"Impediments to socio-economic intensification and the development of inequality in hunter-gatherer populations." Invited paper, Workshop on the Coevolution of Behaviors and Institutions, Santa Fe Institute, Santa Fe, NM, 18-22 February, 2005.
"Seven reasons to remain a forager." Invited paper, Far Western Anthropological Research Group Occasional Speaker Series, Davis, CA, 6 October, 2005.
"Seven reasons to remain a forager despite occasional or low-level dependence on domesticates, many or most of them related to environmental fluctations." Invited paper,School of American Research Small Seminar, Hunting and Gathering Subsistence Patterns and Climatic Change in the Late Pleistocene, Santa Fe, 2-5 November, 2005.
"Impediments to the origins of agriculture as a source of insights about prehistoric economics." Invited talk, University of Oregon Association of Anthropology Graduate Students and the Institute of Cognitive and Decision Sciences, 14 April, 2006. Eugene, Oregon.
"Human Behavioral Ecology and California Archaeology.” Commentary, Society for California Archaeology, Annual Meeting, March 22-25, San Jose, California.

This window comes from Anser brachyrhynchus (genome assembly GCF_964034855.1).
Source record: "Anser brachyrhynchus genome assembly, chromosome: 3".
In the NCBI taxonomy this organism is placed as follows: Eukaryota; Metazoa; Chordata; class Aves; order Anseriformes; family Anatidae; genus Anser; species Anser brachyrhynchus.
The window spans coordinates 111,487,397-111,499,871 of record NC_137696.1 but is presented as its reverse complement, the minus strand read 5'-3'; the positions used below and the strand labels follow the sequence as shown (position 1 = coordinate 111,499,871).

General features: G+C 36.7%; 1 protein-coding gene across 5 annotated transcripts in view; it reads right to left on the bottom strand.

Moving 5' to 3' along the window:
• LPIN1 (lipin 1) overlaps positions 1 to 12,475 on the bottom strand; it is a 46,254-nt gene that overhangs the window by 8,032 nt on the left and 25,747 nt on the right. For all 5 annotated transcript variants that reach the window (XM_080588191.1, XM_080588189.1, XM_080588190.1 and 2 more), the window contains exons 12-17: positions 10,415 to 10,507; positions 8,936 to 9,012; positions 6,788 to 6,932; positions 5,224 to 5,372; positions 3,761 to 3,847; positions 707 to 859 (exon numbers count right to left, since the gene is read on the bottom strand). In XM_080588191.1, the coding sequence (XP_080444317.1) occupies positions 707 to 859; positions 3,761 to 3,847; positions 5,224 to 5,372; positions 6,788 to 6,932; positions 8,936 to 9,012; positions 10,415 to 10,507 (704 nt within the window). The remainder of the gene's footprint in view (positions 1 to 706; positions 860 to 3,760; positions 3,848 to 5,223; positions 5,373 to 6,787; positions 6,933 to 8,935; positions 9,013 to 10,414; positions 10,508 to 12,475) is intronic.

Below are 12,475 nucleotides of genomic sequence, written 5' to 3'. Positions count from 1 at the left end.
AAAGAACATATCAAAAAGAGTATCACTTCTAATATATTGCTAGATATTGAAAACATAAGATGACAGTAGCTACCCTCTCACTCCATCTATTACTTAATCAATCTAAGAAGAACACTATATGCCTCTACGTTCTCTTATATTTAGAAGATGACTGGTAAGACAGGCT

"Impediments to the origins of agriculture as a souce of insights about prehistoric economies." Talk, Department of Anthropology, UCLA. Los Angeles, CA, May 15, 2006.
"Foraging theory: Venerable but still young." Talk and workshop at the inaugural 3UC Conference on Evolutionary Behavioral Sciences; Cal Poly, San Luis Obispo, CA, May 5-6, 2007.
"Four opportunities for the adventurous individual in pursuit of agricultural origins." Talk (co-authored with Douglas Kennett) and small-group workshop, A Conversation on Early Agriculture. Anthropology Department, SUNY Plattsburgh. October 5-7, 2007.
"Comments," New Research in the Evolutionary Ecology of Food Transfers. American Anthropological Association Meetings, Washington DC. Session sponsored by the Evolutionary Anthropology Society. December 2, 2007.
"Discussion Leader, Risk," The World as It Was. Institute of Quantitative Social Science at Harvard University. Session organized by Jared Diamond and James Robinson. April 30 - May 2, 2008.
Invited Lecture and Discussion Group, "Ideal Free, Prehistoric Settlement of the Northern Channel Islands, Santa Barbara CA, with (Ideal) Despotic Consequences." (AGUA) Associated Graduate Students, University of Arizona, Tucson. April 14 - April 16, 2009.
Invited Panel Discussant: "The residues of human decisions: Archaeological applications of behavioral ecology." Theoretical Archaeology Group (TAG) Meeting. Stanford Archaeology Center, Stanford University, 1-3 May, 2009.
“Ideal free prehistoric settlement of the Northern Channel Islands (Santa Barbara, CA) and the evolution of social inequality.” John Phelps Taft Lecture, University of Cincinnati, 13-15 May, 2009.
“Confirmation of ideal free settlement of the Northern Channel Islands using quantified environmental information and Bayesian analysis to understand habitat suitability.” Talk prepared for the symposium, Quantitative Analysis in Environmental Anthropology, AAA Meetings, Philadelphia, PA, 3-6 December 2009.